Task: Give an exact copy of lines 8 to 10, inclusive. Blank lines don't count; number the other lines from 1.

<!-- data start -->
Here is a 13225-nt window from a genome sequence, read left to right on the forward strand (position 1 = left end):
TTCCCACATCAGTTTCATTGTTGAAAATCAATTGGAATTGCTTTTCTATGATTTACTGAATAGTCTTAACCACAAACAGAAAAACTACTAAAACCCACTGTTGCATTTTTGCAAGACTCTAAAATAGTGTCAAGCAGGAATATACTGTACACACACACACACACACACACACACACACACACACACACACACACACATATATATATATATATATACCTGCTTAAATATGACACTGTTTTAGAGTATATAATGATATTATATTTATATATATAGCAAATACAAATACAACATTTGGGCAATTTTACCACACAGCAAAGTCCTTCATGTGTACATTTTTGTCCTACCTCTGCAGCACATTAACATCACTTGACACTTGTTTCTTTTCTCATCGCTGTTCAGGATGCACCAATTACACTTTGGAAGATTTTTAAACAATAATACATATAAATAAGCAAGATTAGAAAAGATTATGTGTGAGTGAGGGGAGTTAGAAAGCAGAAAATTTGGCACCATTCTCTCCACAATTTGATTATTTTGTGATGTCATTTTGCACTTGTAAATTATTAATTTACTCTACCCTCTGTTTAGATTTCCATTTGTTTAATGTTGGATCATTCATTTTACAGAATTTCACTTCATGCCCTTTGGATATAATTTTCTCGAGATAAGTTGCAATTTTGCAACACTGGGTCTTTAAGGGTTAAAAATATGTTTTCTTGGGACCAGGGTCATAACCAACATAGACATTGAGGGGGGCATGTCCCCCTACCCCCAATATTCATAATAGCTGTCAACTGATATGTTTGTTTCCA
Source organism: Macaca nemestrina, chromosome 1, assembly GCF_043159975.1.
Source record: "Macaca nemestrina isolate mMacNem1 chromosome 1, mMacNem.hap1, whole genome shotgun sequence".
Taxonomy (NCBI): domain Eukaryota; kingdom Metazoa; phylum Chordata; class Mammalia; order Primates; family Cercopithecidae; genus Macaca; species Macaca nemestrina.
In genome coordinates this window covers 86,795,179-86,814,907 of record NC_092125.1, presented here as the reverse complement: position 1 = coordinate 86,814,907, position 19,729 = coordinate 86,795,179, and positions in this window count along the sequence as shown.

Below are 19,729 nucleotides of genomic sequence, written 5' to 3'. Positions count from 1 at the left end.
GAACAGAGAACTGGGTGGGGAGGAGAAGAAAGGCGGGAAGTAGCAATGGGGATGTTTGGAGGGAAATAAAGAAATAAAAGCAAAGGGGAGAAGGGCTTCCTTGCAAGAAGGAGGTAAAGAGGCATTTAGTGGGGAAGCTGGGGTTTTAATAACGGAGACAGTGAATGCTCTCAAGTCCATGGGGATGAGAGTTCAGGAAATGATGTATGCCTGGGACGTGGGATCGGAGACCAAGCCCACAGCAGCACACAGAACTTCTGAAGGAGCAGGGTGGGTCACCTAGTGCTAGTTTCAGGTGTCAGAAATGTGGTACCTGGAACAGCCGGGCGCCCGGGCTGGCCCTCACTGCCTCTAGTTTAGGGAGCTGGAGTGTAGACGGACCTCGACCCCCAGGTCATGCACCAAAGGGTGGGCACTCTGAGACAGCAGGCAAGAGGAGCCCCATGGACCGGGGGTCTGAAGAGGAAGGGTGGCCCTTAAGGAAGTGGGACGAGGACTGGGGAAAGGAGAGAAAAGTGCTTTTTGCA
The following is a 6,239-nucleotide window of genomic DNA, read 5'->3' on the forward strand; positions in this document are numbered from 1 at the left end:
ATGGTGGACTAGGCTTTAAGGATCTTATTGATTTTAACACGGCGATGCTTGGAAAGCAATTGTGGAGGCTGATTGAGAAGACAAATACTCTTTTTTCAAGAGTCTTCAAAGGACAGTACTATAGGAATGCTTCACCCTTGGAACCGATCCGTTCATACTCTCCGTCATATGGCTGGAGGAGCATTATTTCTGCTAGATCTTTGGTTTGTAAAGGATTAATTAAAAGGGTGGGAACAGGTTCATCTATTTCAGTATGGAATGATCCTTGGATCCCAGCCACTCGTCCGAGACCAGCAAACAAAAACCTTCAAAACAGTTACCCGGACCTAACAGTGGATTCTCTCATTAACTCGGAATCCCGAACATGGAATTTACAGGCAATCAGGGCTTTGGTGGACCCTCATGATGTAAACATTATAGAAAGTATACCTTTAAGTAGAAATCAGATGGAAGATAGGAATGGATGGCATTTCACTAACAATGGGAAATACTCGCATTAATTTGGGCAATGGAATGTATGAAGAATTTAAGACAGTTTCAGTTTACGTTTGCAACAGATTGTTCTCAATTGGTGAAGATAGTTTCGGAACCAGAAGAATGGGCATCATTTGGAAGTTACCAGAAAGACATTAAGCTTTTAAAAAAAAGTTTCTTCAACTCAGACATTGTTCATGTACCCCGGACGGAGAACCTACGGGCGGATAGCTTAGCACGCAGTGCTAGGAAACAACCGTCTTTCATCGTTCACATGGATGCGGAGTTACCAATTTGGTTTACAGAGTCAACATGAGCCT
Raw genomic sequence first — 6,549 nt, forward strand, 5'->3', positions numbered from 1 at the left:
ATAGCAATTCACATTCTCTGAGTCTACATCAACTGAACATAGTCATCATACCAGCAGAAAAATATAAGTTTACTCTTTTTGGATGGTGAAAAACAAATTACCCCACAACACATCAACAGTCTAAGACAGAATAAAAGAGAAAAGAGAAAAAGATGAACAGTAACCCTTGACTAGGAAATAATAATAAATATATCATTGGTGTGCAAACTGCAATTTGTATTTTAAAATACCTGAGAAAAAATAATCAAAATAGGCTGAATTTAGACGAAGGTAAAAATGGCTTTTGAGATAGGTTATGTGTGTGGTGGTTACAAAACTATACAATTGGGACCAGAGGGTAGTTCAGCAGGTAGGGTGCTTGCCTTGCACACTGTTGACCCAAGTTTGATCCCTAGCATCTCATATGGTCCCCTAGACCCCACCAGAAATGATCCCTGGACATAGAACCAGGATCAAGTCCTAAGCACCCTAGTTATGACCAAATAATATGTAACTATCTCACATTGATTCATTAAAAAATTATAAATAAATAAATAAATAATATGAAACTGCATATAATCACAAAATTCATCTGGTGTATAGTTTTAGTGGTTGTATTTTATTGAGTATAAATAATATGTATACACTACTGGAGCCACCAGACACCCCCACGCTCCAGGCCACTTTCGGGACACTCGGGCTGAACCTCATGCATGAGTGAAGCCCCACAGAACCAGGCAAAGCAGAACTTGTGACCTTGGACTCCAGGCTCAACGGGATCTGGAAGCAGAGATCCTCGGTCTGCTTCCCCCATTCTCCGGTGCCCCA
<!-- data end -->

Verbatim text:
GAACAGAGAACTGGGTGGGGAGGAGAAGAAAGGCGGGAAGTAGCAATGGGGATGTTTGGAGGGAAATAAAGAAATAAAAGCAAAGGGGAGAAGGGCTTCCTTGCAAGAAGGAGGTAAAGAGGCATTTAGTGGGGAAGCTGGGGTTTTAATAACGGAGACAGTGAATGCTCTCAAGTCCATGGGGATGAGAGTTCAGGAAATGATGTATGCCTGGGACGTGGGATCGGAGACCAAGCCCACAGCAGCACACAGAACTTCTGAAGGAGCAGGGTGGGTCACCTAGTGCTAGTTTCAGGTGTCAGAAATGTGGTACCTGGAACAGCCGGGCGCCCGGGCTGGCCCTCACTGCCTCTAGTTTAGGGAGCTGGAGTGTAGACGGACCTCGACCCCCAGGTCATGCACCAAAGGGTGGGCACTCTGAGACAGCAGGCAAGAGGAGCCCCATGGACCGGGGGTCTGAAGAGGAAGGGTGGCCCTTAAGGAAGTGGGACGAGGACTGGGGAAAGGAGAGAAAAGTGCTTTTTGCA
The following is a 6,239-nucleotide window of genomic DNA, read 5'->3' on the forward strand; positions in this document are numbered from 1 at the left end:
ATGGTGGACTAGGCTTTAAGGATCTTATTGATTTTAACACGGCGATGCTTGGAAAGCAATTGTGGAGGCTGATTGAGAAGACAAATACTCTTTTTTCAAGAGTCTTCAAAGGACAGTACTATAGGAATGCTTCACCCTTGGAACCGATCCGTTCATACTCTCCGTCATATGGCTGGAGGAGCATTATTTCTGCTAGATCTTTGGTTTGTAAAGGATTAATTAAAAGGGTGGGAACAGGTTCATCTATTTCAGTATGGAATGATCCTTGGATCCCAGCCACTCGTCCGAGACCAGCAAACAAAAACCTTCAAAACAGTTACCCGGACCTAACAGTGGATTCTCTCATTAACTCGGAATCCCGAACATGGAATTTACAGGCAATCAGGGCTTTGGTGGACCCTCATGATGTAAACATTATAGAAAGTATACCTTTAAGTAGAAATCAGATGGAAGATAGGAATGGATGGCATTTCACTAACAATGGGAAATACTCGCATTAATTTGGGCAATGGAATGTATGAAGAATTTAAGACAGTTTCAGTTTACGTTTGCAACAGATTGTTCTCAATTGGTGAAGATAGTTTCGGAACCAGAAGAATGGGCATCATTTGGAAGTTACCAGAAAGACATTAAGCTTTTAAAAAAAAGTTTCTTCAACTCAGACATTGTTCATGTACCCCGGACGGAGAACCTACGGGCGGATAGCTTAGCACGCAGTGCTAGGAAACAACCGTCTTTCATCGTTCACATGGATGCGGAGTTACCAATTTGGTTTACAGAGTCAACATGAGCCT